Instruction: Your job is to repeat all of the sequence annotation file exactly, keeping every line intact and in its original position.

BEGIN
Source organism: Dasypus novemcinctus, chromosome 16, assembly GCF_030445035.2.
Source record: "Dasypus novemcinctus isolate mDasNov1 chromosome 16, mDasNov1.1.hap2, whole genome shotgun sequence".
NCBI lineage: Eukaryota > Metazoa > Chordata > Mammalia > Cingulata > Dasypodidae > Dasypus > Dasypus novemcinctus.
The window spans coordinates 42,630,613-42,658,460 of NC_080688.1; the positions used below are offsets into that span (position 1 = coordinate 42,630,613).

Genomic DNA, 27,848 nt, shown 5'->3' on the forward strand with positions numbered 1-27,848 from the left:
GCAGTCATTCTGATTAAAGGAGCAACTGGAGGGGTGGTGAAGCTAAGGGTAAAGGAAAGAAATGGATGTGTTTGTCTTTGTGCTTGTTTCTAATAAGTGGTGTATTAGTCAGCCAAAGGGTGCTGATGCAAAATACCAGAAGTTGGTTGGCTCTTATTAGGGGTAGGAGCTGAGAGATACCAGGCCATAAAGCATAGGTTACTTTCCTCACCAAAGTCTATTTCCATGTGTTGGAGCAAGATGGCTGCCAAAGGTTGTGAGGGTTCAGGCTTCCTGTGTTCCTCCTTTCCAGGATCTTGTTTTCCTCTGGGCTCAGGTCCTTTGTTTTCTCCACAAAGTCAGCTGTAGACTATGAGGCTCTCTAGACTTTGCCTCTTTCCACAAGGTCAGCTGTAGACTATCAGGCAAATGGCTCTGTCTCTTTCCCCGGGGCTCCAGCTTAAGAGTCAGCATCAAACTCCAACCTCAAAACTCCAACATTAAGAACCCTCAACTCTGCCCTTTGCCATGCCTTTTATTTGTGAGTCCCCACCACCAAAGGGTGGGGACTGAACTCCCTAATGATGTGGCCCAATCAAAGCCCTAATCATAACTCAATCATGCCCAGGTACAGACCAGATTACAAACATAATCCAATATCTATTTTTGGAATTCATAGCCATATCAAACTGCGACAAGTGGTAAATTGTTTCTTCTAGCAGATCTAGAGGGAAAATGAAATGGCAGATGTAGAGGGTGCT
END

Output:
Source organism: Dasypus novemcinctus, chromosome 16, assembly GCF_030445035.2.
Source record: "Dasypus novemcinctus isolate mDasNov1 chromosome 16, mDasNov1.1.hap2, whole genome shotgun sequence".
NCBI lineage: Eukaryota > Metazoa > Chordata > Mammalia > Cingulata > Dasypodidae > Dasypus > Dasypus novemcinctus.
The window spans coordinates 42,630,613-42,658,460 of NC_080688.1; the positions used below are offsets into that span (position 1 = coordinate 42,630,613).

Genomic DNA, 27,848 nt, shown 5'->3' on the forward strand with positions numbered 1-27,848 from the left:
GCAGTCATTCTGATTAAAGGAGCAACTGGAGGGGTGGTGAAGCTAAGGGTAAAGGAAAGAAATGGATGTGTTTGTCTTTGTGCTTGTTTCTAATAAGTGGTGTATTAGTCAGCCAAAGGGTGCTGATGCAAAATACCAGAAGTTGGTTGGCTCTTATTAGGGGTAGGAGCTGAGAGATACCAGGCCATAAAGCATAGGTTACTTTCCTCACCAAAGTCTATTTCCATGTGTTGGAGCAAGATGGCTGCCAAAGGTTGTGAGGGTTCAGGCTTCCTGTGTTCCTCCTTTCCAGGATCTTGTTTTCCTCTGGGCTCAGGTCCTTTGTTTTCTCCACAAAGTCAGCTGTAGACTATGAGGCTCTCTAGACTTTGCCTCTTTCCACAAGGTCAGCTGTAGACTATCAGGCAAATGGCTCTGTCTCTTTCCCCGGGGCTCCAGCTTAAGAGTCAGCATCAAACTCCAACCTCAAAACTCCAACATTAAGAACCCTCAACTCTGCCCTTTGCCATGCCTTTTATTTGTGAGTCCCCACCACCAAAGGGTGGGGACTGAACTCCCTAATGATGTGGCCCAATCAAAGCCCTAATCATAACTCAATCATGCCCAGGTACAGACCAGATTACAAACATAATCCAATATCTATTTTTGGAATTCATAGCCATATCAAACTGCGACAAGTGGTAAATTGTTTCTTCTAGCAGATCTAGAGGGAAAATGAAATGGCAGATGTAGAGGGTGCT